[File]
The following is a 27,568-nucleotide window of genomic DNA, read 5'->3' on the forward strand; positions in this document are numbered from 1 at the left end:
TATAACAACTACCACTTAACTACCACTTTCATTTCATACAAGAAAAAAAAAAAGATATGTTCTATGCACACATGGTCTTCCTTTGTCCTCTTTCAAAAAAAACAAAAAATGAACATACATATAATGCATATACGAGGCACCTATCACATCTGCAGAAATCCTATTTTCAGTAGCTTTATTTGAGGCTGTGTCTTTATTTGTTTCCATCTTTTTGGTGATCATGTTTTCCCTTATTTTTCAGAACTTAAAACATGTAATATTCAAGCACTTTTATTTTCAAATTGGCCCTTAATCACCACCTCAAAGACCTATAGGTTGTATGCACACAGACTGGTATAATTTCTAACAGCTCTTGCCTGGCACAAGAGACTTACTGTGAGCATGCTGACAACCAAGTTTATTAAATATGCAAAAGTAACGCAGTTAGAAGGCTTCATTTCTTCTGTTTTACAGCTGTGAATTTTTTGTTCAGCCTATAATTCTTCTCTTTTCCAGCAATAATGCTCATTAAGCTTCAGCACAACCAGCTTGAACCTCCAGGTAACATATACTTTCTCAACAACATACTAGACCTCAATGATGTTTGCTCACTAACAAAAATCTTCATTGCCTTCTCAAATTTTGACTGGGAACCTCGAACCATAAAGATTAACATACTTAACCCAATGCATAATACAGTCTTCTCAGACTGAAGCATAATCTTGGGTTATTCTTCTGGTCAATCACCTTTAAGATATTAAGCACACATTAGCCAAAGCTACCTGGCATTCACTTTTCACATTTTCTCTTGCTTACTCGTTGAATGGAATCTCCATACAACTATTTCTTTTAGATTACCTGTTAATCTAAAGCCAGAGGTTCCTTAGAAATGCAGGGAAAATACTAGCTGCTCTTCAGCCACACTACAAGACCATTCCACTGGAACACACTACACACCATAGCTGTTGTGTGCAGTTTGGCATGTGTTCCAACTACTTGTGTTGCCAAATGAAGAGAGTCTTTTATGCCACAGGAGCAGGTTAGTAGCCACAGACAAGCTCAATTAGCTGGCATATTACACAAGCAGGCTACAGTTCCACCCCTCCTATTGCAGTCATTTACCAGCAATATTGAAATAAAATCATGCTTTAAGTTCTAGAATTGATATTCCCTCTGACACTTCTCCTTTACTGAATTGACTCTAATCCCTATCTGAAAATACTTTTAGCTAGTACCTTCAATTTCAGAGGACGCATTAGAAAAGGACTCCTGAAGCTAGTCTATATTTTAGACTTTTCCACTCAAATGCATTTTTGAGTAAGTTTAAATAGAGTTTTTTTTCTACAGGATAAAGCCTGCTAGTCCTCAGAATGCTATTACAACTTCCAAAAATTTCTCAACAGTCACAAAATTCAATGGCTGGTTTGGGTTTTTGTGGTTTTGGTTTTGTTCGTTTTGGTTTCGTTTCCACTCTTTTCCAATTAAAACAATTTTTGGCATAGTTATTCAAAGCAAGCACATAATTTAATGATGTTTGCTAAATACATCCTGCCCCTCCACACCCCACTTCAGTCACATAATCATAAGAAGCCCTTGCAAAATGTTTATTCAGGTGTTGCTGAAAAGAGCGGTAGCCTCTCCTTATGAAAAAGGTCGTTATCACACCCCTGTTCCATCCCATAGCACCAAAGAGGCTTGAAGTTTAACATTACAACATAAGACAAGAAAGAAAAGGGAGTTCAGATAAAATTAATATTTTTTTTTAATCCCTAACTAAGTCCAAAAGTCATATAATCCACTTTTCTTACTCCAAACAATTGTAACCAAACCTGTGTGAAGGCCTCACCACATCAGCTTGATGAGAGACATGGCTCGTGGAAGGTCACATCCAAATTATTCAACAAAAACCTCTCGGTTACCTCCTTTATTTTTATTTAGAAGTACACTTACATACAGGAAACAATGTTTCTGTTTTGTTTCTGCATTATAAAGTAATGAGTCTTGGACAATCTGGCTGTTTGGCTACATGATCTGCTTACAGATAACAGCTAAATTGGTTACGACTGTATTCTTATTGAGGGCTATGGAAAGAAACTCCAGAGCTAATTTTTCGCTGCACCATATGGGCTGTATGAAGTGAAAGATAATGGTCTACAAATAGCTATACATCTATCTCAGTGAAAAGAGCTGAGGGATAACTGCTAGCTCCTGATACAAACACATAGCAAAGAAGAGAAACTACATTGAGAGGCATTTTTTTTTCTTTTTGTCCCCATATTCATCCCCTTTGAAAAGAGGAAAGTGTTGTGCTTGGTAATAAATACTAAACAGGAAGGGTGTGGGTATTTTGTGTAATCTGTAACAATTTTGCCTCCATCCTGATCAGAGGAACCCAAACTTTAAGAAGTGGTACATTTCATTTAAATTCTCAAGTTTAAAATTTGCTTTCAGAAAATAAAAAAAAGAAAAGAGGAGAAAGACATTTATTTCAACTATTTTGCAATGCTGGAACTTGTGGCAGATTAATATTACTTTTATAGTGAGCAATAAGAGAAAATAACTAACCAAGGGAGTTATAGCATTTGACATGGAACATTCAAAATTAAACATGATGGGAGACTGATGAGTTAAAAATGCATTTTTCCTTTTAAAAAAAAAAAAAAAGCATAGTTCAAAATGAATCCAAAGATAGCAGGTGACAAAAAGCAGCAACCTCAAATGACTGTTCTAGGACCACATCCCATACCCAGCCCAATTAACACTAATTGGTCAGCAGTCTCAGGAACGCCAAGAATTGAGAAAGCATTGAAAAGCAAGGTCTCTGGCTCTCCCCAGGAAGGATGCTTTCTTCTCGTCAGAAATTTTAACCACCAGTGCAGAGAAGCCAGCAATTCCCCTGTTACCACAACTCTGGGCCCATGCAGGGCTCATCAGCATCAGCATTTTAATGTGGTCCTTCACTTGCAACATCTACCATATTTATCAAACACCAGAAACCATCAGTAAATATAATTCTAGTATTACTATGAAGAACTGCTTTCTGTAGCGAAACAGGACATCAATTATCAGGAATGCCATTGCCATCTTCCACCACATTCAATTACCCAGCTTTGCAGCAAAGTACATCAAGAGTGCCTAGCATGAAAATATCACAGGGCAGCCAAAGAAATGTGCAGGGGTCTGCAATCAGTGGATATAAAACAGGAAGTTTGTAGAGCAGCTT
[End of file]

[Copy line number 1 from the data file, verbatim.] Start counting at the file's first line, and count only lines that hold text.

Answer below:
The following is a 27,568-nucleotide window of genomic DNA, read 5'->3' on the forward strand; positions in this document are numbered from 1 at the left end: